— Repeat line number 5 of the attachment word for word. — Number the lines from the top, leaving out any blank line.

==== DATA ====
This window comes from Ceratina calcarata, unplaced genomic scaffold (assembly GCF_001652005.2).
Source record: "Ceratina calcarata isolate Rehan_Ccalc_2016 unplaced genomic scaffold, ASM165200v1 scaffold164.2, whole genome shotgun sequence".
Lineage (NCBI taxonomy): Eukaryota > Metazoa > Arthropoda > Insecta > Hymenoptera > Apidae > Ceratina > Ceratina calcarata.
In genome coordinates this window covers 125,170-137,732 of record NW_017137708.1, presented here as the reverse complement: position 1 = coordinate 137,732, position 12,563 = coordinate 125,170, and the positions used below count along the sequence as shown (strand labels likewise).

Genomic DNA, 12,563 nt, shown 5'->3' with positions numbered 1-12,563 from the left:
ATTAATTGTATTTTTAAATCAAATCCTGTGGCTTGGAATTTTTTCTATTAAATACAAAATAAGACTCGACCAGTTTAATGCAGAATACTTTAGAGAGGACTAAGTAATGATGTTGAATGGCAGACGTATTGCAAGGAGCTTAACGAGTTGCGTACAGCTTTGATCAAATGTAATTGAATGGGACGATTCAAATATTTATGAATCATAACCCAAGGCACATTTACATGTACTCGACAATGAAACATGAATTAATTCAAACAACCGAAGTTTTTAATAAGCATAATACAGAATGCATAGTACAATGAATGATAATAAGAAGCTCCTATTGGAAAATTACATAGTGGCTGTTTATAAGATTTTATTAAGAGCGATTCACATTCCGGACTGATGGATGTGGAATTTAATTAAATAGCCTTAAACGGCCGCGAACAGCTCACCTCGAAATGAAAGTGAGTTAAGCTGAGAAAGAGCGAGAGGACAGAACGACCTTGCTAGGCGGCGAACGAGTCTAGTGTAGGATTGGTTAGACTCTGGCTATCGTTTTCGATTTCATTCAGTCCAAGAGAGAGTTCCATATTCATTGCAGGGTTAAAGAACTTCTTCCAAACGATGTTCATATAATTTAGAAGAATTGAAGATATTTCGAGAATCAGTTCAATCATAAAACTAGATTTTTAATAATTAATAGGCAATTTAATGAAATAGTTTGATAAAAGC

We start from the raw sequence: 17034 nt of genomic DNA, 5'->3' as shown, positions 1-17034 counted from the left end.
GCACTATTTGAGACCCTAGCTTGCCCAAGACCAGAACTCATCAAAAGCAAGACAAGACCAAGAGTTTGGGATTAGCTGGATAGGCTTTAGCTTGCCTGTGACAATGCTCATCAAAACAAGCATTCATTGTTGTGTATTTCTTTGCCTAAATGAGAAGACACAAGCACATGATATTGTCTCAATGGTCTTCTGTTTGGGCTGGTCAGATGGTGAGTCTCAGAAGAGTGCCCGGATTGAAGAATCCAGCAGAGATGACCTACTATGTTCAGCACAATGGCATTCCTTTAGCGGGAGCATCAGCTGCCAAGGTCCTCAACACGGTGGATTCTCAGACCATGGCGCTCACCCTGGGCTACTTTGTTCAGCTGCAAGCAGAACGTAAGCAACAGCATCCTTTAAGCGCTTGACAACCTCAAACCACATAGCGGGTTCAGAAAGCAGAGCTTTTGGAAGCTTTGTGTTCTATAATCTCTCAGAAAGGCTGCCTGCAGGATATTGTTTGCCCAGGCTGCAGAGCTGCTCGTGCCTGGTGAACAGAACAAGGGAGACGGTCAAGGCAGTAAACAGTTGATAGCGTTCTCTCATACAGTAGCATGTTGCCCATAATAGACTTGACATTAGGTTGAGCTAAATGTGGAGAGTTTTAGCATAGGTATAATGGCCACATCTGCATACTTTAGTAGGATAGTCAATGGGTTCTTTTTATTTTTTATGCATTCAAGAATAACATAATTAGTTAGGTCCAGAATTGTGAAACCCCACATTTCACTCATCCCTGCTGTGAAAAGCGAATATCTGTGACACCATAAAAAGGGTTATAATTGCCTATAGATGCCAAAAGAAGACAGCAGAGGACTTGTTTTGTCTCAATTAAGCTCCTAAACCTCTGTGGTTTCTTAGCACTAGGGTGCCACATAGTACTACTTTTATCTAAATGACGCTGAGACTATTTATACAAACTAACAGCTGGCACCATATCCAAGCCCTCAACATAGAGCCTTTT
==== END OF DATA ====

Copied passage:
Genomic DNA, 12,563 nt, shown 5'->3' with positions numbered 1-12,563 from the left: